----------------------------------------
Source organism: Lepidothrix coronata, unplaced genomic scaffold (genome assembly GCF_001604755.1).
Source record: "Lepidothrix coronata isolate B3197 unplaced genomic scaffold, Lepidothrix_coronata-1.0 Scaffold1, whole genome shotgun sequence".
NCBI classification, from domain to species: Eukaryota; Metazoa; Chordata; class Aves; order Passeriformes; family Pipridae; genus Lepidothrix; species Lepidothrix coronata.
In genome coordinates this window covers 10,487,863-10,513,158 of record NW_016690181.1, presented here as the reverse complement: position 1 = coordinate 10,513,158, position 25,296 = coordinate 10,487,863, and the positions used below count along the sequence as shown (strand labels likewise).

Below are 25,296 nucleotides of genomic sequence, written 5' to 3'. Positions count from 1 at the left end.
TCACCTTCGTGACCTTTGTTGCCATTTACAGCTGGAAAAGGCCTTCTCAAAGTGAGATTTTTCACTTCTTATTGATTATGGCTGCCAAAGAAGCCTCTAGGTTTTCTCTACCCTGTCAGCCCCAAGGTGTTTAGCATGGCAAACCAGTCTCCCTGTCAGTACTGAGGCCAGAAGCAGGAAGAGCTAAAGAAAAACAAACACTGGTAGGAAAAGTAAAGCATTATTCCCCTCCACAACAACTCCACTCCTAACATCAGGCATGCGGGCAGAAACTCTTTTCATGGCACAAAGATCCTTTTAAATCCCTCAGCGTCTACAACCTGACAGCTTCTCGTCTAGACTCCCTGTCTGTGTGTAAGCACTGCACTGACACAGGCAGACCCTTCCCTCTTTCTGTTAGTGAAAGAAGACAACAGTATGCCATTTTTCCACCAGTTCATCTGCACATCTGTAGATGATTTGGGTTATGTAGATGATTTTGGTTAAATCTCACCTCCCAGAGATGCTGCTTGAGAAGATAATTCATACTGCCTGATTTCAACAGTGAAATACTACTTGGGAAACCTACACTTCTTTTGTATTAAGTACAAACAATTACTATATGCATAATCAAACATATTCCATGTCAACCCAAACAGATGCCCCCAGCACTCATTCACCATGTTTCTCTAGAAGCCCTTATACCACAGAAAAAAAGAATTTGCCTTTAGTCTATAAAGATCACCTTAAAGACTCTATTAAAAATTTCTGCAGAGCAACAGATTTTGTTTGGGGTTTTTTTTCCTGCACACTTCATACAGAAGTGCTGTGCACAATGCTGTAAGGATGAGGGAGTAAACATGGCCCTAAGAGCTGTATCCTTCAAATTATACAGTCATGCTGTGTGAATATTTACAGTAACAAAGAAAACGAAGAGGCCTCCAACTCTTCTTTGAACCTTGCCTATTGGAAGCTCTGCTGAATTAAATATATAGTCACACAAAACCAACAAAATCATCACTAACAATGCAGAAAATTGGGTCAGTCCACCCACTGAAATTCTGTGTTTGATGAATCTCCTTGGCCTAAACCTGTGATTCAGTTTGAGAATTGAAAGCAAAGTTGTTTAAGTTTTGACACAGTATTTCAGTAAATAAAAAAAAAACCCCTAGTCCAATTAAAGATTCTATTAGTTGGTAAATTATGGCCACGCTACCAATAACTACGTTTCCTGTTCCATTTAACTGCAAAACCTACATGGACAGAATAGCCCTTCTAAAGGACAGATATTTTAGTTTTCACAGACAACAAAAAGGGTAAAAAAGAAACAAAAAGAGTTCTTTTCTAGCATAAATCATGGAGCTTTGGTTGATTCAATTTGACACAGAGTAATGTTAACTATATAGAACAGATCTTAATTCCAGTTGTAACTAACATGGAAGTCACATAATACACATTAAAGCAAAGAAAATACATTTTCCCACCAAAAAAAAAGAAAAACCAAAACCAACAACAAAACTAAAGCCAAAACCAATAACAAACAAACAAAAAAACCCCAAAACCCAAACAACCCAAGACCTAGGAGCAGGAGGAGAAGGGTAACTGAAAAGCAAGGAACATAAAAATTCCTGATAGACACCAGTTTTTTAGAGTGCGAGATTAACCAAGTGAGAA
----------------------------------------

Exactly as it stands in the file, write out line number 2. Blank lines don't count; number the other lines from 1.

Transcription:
Source record: "Lepidothrix coronata isolate B3197 unplaced genomic scaffold, Lepidothrix_coronata-1.0 Scaffold1, whole genome shotgun sequence".